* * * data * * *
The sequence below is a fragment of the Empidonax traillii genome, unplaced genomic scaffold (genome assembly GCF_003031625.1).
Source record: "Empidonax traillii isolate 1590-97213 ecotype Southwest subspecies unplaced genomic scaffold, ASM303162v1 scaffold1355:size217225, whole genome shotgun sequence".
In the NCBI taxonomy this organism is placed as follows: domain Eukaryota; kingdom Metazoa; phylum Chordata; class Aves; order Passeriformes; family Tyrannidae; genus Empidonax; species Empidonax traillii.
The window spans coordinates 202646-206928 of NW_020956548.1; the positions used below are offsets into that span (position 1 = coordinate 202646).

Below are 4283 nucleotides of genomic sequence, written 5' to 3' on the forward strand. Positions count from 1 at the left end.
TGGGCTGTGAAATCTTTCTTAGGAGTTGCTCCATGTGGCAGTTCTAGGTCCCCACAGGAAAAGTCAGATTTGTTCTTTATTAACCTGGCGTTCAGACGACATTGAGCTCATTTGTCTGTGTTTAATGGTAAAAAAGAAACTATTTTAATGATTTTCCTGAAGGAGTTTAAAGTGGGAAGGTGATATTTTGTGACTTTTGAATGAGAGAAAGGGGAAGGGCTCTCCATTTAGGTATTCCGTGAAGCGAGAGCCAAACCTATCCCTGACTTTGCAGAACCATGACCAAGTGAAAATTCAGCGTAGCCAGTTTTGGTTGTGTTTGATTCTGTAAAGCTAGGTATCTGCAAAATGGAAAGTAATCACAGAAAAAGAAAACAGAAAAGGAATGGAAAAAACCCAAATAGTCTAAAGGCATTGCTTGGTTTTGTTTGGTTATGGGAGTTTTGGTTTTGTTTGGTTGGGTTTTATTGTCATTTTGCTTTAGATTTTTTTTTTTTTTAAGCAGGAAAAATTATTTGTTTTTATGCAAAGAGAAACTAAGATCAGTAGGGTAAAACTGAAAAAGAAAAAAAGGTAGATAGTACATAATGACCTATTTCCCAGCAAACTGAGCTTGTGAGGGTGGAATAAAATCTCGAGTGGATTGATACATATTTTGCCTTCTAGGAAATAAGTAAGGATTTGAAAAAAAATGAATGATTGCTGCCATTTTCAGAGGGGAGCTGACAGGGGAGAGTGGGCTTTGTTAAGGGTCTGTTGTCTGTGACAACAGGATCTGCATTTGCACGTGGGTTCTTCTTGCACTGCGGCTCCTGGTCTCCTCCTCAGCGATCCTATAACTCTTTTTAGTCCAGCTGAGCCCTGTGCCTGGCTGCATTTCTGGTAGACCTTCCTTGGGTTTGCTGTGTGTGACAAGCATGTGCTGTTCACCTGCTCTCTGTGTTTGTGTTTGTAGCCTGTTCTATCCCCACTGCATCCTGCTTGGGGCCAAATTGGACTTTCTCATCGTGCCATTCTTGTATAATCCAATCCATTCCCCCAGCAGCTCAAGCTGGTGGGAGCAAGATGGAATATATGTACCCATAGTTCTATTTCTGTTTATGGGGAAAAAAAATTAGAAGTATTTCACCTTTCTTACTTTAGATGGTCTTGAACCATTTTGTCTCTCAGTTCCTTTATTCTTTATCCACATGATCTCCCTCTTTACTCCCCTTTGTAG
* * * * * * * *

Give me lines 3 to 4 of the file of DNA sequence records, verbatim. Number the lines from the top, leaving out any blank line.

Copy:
In the NCBI taxonomy this organism is placed as follows: domain Eukaryota; kingdom Metazoa; phylum Chordata; class Aves; order Passeriformes; family Tyrannidae; genus Empidonax; species Empidonax traillii.
The window spans coordinates 202646-206928 of NW_020956548.1; the positions used below are offsets into that span (position 1 = coordinate 202646).